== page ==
Hi there! A quick introduction before we get to business, my name is Shazia and I am the latest addition to the Transfer Pricing team at Grant Thornton. About 10 months back I saw the light and decided to join the TP community and I have not looked back since. Prior to joining Grant Thornton, I was at EY for 3 years where I successfully completed the tax trainee programme. This is my first stab at writing a post for a blog and I am glad to have you walk this journey with me… so here goes…
Because almost every topic in transfer pricing is described as a “hot” topic I thought we could chat through adjustments, deemed dividends and the proposed changes to the South African tax laws (the Act) that could be rolled out in the near future.
According to the Act a dividend is defined as any amount that is transferred or applied by a SA resident company that is for the benefit or on behalf of any person in respect of any share in that company, but specifically excludes a reduction in contributed tax capital and a share repurchase.
This definition is relevant to transfer pricing because all affected transactions i.e. transactions entered into between related parties (please note that this is applicable to companies and not individuals or trusts) which are not carried out according to the arm’s length principle are subject to a primary and secondary adjustment, with the latter considered to be a deemed dividend in specie declared and paid by the SA resident company.
A question that frequently arises is whether the SA resident company would qualify for treaty relief or for the exemption from Dividends Withholding Tax on the deemed dividend? My view is no, a view which seems to be shared by SARS. This makes logical sense as the secondary adjustment aka the deemed dividend in specie represents the extraction of profits out of SA and is considered to be somewhat of a punishment for non-compliance and any relief available would be seen as defeating the purpose of TP exercises, a view shared by the Davis Tax Committee.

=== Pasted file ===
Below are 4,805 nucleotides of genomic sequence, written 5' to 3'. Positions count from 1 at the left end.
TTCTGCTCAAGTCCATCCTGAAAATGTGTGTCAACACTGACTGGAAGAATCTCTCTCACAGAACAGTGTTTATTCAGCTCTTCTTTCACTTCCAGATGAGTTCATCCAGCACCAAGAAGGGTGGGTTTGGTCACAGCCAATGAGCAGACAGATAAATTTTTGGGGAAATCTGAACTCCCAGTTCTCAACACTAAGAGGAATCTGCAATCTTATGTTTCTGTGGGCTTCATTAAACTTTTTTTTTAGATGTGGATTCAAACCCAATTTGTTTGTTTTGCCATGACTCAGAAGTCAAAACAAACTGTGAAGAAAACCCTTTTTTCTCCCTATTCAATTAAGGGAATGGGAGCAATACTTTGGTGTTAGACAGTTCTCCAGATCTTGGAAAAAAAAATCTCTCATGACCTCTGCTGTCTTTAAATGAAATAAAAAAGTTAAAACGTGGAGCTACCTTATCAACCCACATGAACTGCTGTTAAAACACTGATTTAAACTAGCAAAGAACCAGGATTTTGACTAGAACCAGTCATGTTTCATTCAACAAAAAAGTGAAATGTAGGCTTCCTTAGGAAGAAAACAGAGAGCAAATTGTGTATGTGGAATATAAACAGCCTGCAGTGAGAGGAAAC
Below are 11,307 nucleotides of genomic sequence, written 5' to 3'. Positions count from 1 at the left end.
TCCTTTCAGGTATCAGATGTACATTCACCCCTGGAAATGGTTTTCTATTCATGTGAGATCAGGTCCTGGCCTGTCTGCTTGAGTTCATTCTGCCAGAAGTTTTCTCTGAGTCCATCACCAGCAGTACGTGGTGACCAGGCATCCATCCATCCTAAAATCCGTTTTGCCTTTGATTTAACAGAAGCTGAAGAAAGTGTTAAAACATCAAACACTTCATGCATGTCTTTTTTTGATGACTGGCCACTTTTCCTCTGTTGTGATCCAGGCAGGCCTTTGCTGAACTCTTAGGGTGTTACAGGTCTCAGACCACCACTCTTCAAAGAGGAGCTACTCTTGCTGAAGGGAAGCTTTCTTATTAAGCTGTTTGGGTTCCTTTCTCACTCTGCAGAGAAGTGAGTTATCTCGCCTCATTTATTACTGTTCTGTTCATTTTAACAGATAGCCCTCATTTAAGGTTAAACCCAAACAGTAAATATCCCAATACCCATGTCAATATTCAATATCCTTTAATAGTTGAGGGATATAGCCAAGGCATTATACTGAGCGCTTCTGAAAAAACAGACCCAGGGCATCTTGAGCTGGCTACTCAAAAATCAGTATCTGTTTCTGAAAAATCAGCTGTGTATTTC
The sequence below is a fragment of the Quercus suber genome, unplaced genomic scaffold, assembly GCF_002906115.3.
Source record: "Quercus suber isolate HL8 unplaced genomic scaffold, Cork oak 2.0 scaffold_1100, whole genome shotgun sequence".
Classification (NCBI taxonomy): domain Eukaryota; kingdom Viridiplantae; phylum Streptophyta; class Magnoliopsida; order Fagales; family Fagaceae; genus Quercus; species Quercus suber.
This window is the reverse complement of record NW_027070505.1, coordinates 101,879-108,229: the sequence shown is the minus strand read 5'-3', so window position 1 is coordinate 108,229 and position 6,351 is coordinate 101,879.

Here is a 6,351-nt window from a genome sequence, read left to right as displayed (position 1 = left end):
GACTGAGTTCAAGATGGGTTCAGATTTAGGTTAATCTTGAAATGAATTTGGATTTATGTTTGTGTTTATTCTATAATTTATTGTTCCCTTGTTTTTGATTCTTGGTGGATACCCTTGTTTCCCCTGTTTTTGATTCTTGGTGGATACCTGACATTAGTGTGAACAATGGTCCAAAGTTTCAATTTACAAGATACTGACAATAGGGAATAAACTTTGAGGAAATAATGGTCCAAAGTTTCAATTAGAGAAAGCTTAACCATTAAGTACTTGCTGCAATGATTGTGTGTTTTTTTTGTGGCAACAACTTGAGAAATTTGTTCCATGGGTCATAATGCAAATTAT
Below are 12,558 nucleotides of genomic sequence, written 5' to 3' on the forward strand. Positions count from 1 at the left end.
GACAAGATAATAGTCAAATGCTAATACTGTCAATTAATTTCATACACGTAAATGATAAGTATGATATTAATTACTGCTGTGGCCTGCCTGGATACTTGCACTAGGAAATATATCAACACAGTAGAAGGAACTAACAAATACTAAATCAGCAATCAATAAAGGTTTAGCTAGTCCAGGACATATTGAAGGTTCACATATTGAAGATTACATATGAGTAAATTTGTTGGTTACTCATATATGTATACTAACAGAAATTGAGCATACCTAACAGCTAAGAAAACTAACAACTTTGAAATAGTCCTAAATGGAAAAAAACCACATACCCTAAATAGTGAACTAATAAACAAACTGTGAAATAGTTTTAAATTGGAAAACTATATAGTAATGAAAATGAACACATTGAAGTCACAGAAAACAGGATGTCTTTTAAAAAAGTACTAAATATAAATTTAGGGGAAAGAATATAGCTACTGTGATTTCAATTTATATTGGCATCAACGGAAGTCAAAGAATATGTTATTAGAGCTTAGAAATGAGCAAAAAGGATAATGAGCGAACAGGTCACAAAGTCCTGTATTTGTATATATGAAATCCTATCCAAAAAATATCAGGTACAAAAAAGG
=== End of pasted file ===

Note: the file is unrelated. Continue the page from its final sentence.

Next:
Another interesting point of discussion is whether or not the deemed dividend in specie would fall foul of the definition of a dividend as defined in the Act. As I indicated in the beginning of the post, the distribution would have to be made for the benefit of a person in order for the definition to be satisfied. I think that this requirement would not be fulfilled because there is no benefit attached to this secondary adjustment and in the unlikely event of a benefit being present, the benefit would not be attached to shares.
So, in closing, according to the proposed changes a deemed dividend in specie is to be excluded from the definition of a dividend of which no relief will be granted.
I really hope that this article was useful and if anyone has any views please share them with us, we would love to hear your thoughts on this!
Have a great day all and I hope to chat with you soon!